GM Belous is Perfect at Midwest Class

GM Vladimir Belous won the 28th Annual Midwest Class Championship (Oct 11-13, Wheeling, IL) with a perfect 5-0 score to take home the $2000 first prize, the $100 first place bonus, and an additional $33.34 for 3rd place in mixed doubles!

Vladimir Belous (photo David Hater)

The event drew 309 players in seven sections, all trying for their piece of the $20,000 guaranteed prize fund. The 61 player Premier section drew three GMs, one IM, two FMs and a total of 19 players over 2200. The competition was fierce and even when the top players won, they had to have a bit of luck.

Case in point: playing on board one of the three day schedule, GM Corrales had to pull a rabbit out of the hat as he was down an exchange against Todd Freitag. Corrales eventually won, but the game was one of the last to finish.

The round two game between Belous and Tom Bareket is another example. Belous commented after the tournament that he was completely lost, feeling that he was -10 (in the language of computer evaluations) in the critical position. He was pretty close: Stockfish says it was about -9.

Bareket played well, sac’ing material and even having forced wins on the board, but he let the GM off the hook. Belous managed to escaped, and then converted the material into a win. In fairness to both players, this game was played in the two day schedule which was G/60, so it would not surprise me if time was a factor.

Bareket could win in the diagrammed position with 29. Qe6+ Kf8 30. Qxh6+ Ke7 31. Kf8 Qf5+ 32. Ke7 Bf5.

Instead Bereket played 29. Bf6+ and after 29. … Kd7 the black king escapes and the material is decisive.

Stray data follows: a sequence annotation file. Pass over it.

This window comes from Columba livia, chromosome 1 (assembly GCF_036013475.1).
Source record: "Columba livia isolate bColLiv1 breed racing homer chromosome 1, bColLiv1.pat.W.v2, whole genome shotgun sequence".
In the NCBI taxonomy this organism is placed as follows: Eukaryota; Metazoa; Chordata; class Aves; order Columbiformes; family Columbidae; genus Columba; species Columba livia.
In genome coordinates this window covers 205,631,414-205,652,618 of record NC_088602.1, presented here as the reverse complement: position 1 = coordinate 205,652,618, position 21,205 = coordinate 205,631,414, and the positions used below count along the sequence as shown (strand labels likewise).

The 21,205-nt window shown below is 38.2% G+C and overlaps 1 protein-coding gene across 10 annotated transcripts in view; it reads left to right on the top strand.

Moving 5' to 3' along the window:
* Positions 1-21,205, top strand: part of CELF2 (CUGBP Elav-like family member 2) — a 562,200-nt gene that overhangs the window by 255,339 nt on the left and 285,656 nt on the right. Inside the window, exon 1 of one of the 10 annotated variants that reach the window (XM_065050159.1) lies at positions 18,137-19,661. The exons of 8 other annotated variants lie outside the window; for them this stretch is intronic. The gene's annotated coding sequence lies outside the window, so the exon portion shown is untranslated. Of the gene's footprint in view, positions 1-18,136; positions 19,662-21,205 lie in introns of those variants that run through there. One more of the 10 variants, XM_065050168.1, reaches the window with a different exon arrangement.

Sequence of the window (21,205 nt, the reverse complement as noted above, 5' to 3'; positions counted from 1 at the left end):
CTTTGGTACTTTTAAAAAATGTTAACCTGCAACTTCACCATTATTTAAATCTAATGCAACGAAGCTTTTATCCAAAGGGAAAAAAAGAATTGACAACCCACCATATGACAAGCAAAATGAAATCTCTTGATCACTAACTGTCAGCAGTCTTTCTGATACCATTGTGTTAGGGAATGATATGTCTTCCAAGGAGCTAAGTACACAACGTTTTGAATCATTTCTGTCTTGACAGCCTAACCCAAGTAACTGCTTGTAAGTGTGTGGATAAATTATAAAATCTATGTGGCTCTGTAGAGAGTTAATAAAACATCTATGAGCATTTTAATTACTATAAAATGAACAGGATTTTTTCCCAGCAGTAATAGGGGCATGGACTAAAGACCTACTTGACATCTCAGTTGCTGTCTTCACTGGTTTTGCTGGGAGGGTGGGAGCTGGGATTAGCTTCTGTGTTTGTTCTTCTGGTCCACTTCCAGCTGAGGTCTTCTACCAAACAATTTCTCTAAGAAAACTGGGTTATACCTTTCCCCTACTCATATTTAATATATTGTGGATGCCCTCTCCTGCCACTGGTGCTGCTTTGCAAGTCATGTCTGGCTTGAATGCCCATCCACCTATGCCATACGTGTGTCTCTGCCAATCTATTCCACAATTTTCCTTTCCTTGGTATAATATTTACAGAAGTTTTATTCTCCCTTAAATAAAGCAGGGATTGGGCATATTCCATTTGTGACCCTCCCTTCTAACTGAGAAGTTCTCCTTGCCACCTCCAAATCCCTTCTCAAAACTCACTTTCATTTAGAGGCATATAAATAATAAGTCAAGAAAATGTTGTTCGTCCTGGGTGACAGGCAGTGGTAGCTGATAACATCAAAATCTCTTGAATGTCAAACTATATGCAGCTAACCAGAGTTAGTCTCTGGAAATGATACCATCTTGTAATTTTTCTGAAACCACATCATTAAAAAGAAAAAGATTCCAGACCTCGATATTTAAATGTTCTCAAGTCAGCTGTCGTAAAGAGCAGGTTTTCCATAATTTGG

Corrales’s luck was used up in the first round, as he surrendered a round two draw to NM Tom Polgar-Schutzman.

The top board games in round three round were all decisive. GM Zherebukh defeated SM Grabinsky on board one, Belous defeated NM Furfine on board two, IM Stremavicius won over FM Lehman on board three and FM Williams beat NM Padhya on board four. NM Zhou was paired “down” to Corrales and Corrales won to remain a half point behind the leaders.

Going into Sunday, there were four perfect scores: GMs Zherebukh & Belous, IM Stremavicius and FM Williams. GM Corrales led the group of players who trailed by half a point. GM Zherebukh defeated IM Stremavicius on board one and GM Belous beat FM Williams on board two.

Only the top two seeds were perfect headng into the final round: GMs Zherebukh & Belous. But before the tournament started Zherebukh opted for a last round bye, ensuring he would finish at 4.5 points. Two players, GM Corrales and NM William Graif, were at 3.5/4.

Belous took white versus Corrales on board one while Stremavicius played white versus Graif on board two. The advantage of the first move showed here, as both Belous and Stremavicius won. That left the final standings as Belous in clear first at 5/5 and Zherebukh clear second at 4.5/5. Stremavicius tied for 3rd with FM Spencer Lehman (who Stremavicius defeated in round 3) and NM Dimitar Mardov who pulled off the upset versus Justus Williams in the last round.

The class sections have overlapping rating ranges, giving players the option to choose whether they would be among the higher rateds or play in the lower section where they would be in the bottom half. This is an attempt to balance those who want to play up with the desire of other players to limit who can play up so that they face strong opposition every round.

The section winners were:

1700-2099 Section

Rene Ancheta & Ramesh Shanmugasundaram, 4 ½ –  ½ $1050

1500-1899 Section

Hector Hernandez & Timothy Lim, 4 ½ – ½, $1050


Kevin Yiu, Gee Leong, & Gabriel Maguire, 4 ½ – ½. $800


Alexander Gura, 4 ½ – ½, $1200


Daniel Kim, 4 ½ – ½, $1000


Vinay Sridhar, 5-0, $500

Mixed Doubles

GM Yaroslav Zherebukh & Simran Bhatia and Vinay Sridhar & Sofia Pashyan 7 ½ –2 ½, $300 each


Aaron Grabinsky, 8-0, $110

NTD David Hater directed for Continental Chess assisted by Bill Buklis, Jeff Wiewel, and Steve Plotnick.

Previous Continental Chess tournaments can be found at the Continental Chess website at


  1. Your moves/notes to Bareket-Balous are wrong/flawed. 31.Kf8 is obviously impossible, it should be 31.Qe6+ Kf8 32.Qf5+ Ke7 33.Be5 (not Bf5). Then black has to give up the queen (with check) after 33…Qd6 and white is, in fact, winning.

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